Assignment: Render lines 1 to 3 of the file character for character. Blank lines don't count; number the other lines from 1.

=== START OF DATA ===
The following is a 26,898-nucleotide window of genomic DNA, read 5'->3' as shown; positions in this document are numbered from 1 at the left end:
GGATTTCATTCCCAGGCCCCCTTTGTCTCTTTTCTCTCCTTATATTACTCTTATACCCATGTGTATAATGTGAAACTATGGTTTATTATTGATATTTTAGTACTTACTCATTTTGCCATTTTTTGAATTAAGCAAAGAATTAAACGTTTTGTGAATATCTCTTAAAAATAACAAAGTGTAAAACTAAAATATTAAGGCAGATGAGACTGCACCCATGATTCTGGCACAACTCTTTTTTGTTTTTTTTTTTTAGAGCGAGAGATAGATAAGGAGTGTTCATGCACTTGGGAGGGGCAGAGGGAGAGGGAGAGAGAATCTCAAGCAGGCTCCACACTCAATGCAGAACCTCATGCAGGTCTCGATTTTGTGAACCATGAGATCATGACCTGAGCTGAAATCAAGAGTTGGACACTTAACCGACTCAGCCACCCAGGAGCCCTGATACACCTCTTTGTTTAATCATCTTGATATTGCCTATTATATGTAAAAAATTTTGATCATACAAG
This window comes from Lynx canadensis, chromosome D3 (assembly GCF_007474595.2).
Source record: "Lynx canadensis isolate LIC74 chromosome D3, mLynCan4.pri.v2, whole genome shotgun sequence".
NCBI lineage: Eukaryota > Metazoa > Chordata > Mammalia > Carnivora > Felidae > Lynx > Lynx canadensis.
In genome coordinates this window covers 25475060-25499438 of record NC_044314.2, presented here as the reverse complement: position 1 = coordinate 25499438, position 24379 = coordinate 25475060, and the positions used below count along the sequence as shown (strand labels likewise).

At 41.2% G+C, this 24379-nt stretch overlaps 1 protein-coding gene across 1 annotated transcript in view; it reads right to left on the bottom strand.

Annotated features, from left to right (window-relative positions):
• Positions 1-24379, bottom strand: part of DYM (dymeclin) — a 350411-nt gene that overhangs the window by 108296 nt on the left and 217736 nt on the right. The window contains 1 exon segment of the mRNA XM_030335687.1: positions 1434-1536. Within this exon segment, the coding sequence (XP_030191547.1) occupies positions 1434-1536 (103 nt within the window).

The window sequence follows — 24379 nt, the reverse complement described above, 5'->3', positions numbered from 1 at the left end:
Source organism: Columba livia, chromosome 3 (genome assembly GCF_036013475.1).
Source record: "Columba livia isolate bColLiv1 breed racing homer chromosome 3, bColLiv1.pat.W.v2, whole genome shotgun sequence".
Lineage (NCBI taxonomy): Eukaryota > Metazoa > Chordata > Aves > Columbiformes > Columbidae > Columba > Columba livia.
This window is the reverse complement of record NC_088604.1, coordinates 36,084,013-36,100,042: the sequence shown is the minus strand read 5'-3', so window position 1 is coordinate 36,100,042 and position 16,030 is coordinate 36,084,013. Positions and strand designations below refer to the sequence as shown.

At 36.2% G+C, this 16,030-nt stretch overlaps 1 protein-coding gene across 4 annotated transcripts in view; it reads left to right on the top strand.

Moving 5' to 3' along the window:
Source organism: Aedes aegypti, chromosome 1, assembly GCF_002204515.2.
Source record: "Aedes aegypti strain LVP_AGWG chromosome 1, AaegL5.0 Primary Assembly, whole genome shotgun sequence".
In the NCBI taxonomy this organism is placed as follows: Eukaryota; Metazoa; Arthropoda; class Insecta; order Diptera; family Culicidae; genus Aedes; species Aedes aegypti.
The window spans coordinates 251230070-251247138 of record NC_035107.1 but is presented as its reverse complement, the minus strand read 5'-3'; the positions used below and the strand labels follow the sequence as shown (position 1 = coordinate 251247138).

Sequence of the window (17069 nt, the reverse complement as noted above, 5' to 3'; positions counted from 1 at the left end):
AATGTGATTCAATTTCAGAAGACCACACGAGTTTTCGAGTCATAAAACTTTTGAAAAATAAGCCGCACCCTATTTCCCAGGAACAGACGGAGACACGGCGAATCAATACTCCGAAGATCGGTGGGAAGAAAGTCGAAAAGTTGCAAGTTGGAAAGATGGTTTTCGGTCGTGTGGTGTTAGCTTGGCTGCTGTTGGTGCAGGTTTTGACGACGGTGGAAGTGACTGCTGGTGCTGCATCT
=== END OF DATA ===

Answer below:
The following is a 26,898-nucleotide window of genomic DNA, read 5'->3' as shown; positions in this document are numbered from 1 at the left end:
GGATTTCATTCCCAGGCCCCCTTTGTCTCTTTTCTCTCCTTATATTACTCTTATACCCATGTGTATAATGTGAAACTATGGTTTATTATTGATATTTTAGTACTTACTCATTTTGCCATTTTTTGAATTAAGCAAAGAATTAAACGTTTTGTGAATATCTCTTAAAAATAACAAAGTGTAAAACTAAAATATTAAGGCAGATGAGACTGCACCCATGATTCTGGCACAACTCTTTTTTGTTTTTTTTTTTTAGAGCGAGAGATAGATAAGGAGTGTTCATGCACTTGGGAGGGGCAGAGGGAGAGGGAGAGAGAATCTCAAGCAGGCTCCACACTCAATGCAGAACCTCATGCAGGTCTCGATTTTGTGAACCATGAGATCATGACCTGAGCTGAAATCAAGAGTTGGACACTTAACCGACTCAGCCACCCAGGAGCCCTGATACACCTCTTTGTTTAATCATCTTGATATTGCCTATTATATGTAAAAAATTTTGATCATACAAG
This window comes from Lynx canadensis, chromosome D3 (assembly GCF_007474595.2).